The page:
Chevrolet has made a determined effort to provide off-road-ready variants of the Silverado 1500 to its customer base. The ZR2 was a late addition to the Silverado family, but the Trail Boss had only appeared a few years earlier. The Silverado 1500 existed for roughly a decade before these off-road superstars were added to its family, and Chevy was smart to expand on the many personalities of the Silverado 1500. It’s been a top-selling truck for a long time, and there was no good reason Chevy should lose business to competitors that had a heavier focus on off-road trucks; all they had to do was beef up some suspensions, add aggressive tires, get some locking differentials and the like, and—suddenly—they could give their Silverado 1500 a rugged makeover. But for many, the different off-road options can be a bit of a blur…
The descriptions and defining characteristics of the Silverado’s ZR2 and LT Trail Boss trims can almost seem the same. However, if you’re looking for a Chevy Silverado 1500 for sale, pay close attention because it’s clear that these two vehicles appeal to different drivers. If you’re debating getting the LT Trail Boss or the ZR2, then it’s time we get clear on for whom each of these trims is tailored. They’re both excellent off-road beasts, but they shine in slightly different settings: one for tackling treacherous terrain and the other for enjoying rough roads.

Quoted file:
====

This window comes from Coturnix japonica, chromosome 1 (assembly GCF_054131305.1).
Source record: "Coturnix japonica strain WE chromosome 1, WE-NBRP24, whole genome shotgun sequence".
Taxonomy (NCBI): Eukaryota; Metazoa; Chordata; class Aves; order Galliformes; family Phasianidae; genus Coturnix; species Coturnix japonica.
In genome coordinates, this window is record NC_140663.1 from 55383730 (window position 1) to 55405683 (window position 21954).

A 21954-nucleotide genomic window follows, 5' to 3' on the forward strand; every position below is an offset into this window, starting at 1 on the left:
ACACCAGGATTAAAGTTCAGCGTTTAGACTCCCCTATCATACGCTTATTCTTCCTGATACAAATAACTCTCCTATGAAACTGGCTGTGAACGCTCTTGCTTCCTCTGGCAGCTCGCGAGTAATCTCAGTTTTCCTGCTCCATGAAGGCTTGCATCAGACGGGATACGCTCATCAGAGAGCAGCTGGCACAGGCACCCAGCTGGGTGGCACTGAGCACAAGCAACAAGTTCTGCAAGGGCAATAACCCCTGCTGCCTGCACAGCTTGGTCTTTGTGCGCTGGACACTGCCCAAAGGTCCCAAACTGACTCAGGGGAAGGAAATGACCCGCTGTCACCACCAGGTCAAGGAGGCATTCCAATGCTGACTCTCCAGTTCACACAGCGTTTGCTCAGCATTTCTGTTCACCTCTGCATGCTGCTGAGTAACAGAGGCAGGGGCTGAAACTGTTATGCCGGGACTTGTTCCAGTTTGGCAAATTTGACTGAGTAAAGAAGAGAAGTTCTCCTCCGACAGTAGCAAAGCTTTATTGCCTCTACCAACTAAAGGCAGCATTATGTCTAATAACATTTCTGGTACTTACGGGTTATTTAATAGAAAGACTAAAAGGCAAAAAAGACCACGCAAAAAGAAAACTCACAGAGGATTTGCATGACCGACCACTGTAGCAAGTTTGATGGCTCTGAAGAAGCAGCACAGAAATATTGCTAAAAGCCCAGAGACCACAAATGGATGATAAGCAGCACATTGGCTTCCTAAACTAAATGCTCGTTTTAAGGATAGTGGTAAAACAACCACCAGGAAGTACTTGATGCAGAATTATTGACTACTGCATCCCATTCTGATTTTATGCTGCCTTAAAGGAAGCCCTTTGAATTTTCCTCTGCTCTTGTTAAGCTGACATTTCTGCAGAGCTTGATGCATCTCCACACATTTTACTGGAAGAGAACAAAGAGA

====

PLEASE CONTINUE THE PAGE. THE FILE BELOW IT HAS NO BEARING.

The ZR2: For Extreme Environments
Both the ZR2 and the LT Trail Boss are designed for environments that are rougher than what you find at a typical construction site or agricultural area. If you know you’ll be leaving paved roads, might encounter some potholes and small boulders, and could drive through muddy topography, you’ll do both with either of these trims.
However, the ZR2 is designed for more extreme off-road environments. It’s a good idea to think of it this way: the LT Trail Boss is great if you might find yourself in some trouble, while the ZR2 is tailored to those who go looking for trouble. (Fun trouble, but trouble nonetheless.)
Gnarly Goodyear Territory Tires
Let’s start with the tires. The ZR2 trim gets Goodyear Territory MT (which stands for “mud terrain”) tires. These robust rollers offer excellent traction and are designed for improved performance. So, if you don’t want to be ginger with your truck while going over rough roads, these tires can handle what you throw at them. In fact, they have brilliantly designed tread blocks, pitched at different angles to make sure you’re almost always certainly making contact with the ground.
Some of the blocks on the Goodyear Territory tires are also scalloped, so they can essentially scoop away mud and dirt; they also boast little “stone ejectors” that spit out small rocks that could otherwise get stuck in the tread. Finally, the shoulder blocks are made extra tough to stay rigid during cornering. These tires were a strategic choice on the part of Chevrolet; they communicate to drivers that the ZR2 is made for off-road enthusiasts.
It’s important to note that the ZR2’s tires don’t have the three-peak mountain snowflake—thus, they are not made for freezing temperatures or winter weather conditions; they’re made for off-roading in moderate temperatures and are not suitable as snow tires.
Better Command in Unpredictable Settings
The ZR2’s stand-out off-road features don’t stop at the tires. Chevy designed the ZR2 with improved approach and departure angles. Practically speaking, this means the ZR2 can tackle some extreme inclines and declines without any impact to its underparts. The off-road cut front bumper helps with that, too.